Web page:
Saturday, January 29, 2011

The question of music in advertising part 1

While I am a long standing leftie and anti-capitalist, I find the use of music in advertising a tricky subject to negotiate. The reason for this is because a lot of small bands have a decent payday and exposure if their music is featured in an ad. As making money from music becomes harder and harder (therefore sustaining the creative process of making music harder), does a foray into commerce make you a bad person. Well, yes and no.

As such, I think there's three parts to this musical conundrum:
1. What does selling out mean?
2. How/what is the music used for commercially.
3. Can an artist maintain integrity when their music is used in a volkswagon?

I'm going to explore each of these ideas in turn over the next few days but be warned, my thoughts on this are constantly evolving and confused so I'll probably be asking more questions than giving a solid philosophy on it.

This was brought home to me when a friend alerted me to a Motorola ad featuring Death from Above 1979. The song, Romantic Rights, which was remixed by Erol Alkan for the Romance Bloody Romance album is used to promote images of beautiful people getting fucked up at some decadent party while not scratching their phones. If I was at a decadent party I'd sure like DFA 1979 to be my soundtrack but watching the ad makes me feel a little queasy. To be honest, I'm not sure why (apart from the hideous people in the ad).

Did the members of DFA 1979 make a promise to me they wouldn't sell out? While they are ostensibly an indie band is there anything wrong with what they're doing apart from slightly cheapening my associate with the song? As I mentioned recently, DFA 1979 are reforming for Coachella and with this ad as well, I can only speculate that they've done this because they ran out of drug money (I JOKE! - hello lawsuit). At a certain level, if a few kids go and buy a DFA 1979 album because of this ad, that can only be a good thing, right? Right? Maybe?

What does it mean to sell out anyway? This was a big debate when indie bands joined major labels in the 90's but if you're an artist, surely you want as many people to hear your music as possible. Is that selling out? Is your music only valid if a bunch of turtleneck wearing hipsters in Brooklyn have heard it?

People also say things like "I used to like them before they became all commercial and sold out..." In this context does commercial mean making music more palatable for mainstream audiences. There are a number of artists that have been making successively more unlistenable albums as they go along (PJ Harvey, Dandy Warhols) but does that make their art any more noble? As uncomfortable as Kurt Cobain was with post Nevermind fame, his promise to alienate the fairweather fans with the release of In Utero never happened. That album is imminently listenable and no amount of Albini dry production can hide the fact that Cobain was a gifted writer of pop songs. Would the world have been better if Nevermind had sold 50,000 copies? I don't think so.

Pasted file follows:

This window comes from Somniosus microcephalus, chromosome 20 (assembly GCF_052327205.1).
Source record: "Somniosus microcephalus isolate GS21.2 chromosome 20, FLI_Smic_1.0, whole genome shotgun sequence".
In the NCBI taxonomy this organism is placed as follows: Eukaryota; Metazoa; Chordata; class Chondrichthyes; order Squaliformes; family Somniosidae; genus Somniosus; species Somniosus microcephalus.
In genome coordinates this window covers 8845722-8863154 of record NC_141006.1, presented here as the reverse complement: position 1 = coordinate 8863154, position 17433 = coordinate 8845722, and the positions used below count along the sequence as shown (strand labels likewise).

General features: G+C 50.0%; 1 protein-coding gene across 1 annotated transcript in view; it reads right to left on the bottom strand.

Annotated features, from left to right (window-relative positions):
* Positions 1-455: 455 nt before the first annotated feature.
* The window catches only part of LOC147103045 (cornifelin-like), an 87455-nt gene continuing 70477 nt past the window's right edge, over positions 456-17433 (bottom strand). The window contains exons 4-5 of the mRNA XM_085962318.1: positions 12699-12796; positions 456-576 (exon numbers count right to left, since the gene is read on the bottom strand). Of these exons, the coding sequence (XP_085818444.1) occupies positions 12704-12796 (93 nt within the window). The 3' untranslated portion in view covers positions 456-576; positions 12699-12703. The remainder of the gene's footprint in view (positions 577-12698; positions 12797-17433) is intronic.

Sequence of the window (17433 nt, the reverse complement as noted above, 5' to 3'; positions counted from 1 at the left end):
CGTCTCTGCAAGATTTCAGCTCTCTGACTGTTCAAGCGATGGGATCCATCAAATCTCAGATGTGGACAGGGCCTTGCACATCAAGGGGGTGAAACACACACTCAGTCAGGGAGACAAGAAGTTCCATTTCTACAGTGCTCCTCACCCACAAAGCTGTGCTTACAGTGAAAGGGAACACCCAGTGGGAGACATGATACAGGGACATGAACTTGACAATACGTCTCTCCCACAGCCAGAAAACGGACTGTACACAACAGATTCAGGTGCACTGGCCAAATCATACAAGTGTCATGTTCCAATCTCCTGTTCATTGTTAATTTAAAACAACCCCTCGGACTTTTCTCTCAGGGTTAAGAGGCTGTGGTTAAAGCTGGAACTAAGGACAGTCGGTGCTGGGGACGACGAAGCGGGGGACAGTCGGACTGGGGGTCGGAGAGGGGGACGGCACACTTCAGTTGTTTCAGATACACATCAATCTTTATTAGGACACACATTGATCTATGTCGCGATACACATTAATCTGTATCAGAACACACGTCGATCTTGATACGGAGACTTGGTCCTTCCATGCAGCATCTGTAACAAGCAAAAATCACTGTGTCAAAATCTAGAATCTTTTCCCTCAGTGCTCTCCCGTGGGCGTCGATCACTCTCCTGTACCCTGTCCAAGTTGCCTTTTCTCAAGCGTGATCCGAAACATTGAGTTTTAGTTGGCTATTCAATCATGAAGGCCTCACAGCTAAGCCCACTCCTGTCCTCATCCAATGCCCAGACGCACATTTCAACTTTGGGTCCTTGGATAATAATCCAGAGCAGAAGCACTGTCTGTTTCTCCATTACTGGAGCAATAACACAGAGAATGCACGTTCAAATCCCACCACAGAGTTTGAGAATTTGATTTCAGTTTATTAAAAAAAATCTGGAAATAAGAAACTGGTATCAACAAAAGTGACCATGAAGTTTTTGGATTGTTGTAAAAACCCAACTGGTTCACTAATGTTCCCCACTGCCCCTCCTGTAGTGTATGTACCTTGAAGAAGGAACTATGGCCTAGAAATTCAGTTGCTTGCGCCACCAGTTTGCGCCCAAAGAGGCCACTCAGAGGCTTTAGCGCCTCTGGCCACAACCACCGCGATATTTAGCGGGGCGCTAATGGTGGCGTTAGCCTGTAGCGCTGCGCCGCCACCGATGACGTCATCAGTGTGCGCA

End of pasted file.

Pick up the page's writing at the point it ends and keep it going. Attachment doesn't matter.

The next step in selling out is licensing your music for commercials and this is where the conundrum is for me. I despise the Rolling Stones for selling Start Me Up to Microsoft but I feel that's it's ok that Bob Mould to sell a song to another computer company. Why is this? Well, the Rolling Stones could not possibly need any more money so their rampant commercialism is crass and whore-ish wheile Bob Mould is essentially a cottage industry trying to survive by selling a small number of records so it's kinf of ok. However, the end result is the same, they are both making money and I feel that it acceptable for one and not the other. Hypocrite much? By the way, is licensing your music for a film soundtrack different? I don't know...

The thing is, unless you're Ian MacKaye, rich enough to refuse all advertisers (Neil Young) or you're just not of that ilk (PJ Harvey, Nick Cave etc...), making music is your work and making money from ads must surely be a consideration. Unfortunately, we work in the capitalist system, not the Fugazi system and as much as I admire and love the Dischord ethos, I know that model doesn't work for everyone. I actually don't mind that Queens of the Stone Age have songs on Guitar Hero because I know they get good money for that and the exposure they get helps spread the word of the band.

The recent rash of indie bands being used in ads has not really upset me but is the notion of selling out still valid? It makes me think of this Tool song (really!) called Hooker with a Penis (really!) where Maynard sings to a fan accusing them of selling out. The break down goes:

All you know about me is what I've sold you, Dumb fuck
I sold out long before you ever even heard my name.
I sold my soul to make a record, Dip shit
And then you bought one.

So in the context of Tool, unless you're making music in your bedroom that no one has ever heard - you've sold out. My God, this is confusing. This even makes Ian MacKaye a sell out but we all know that logic is fucking crazy. At the height of the post-Nirvana indie buying frenzy, major labels would turn up (literally) with suitcases of money to buy Dischord off MacKaye. He gave them a short shrift of course.

With the increasingly tremulous position of major record labels, commercial advertising is one potential revenue stream for small bands. I can't fully condemn this even though I feel uncomfortable with this. I know not everyone is a punk and not every band can survive without considering this kind of commercial venture. I think my discomfort is in part due to how the music is used and what that means to an artist's integrity - and that means different things to different artists. I will discuss these two points tomorrow.


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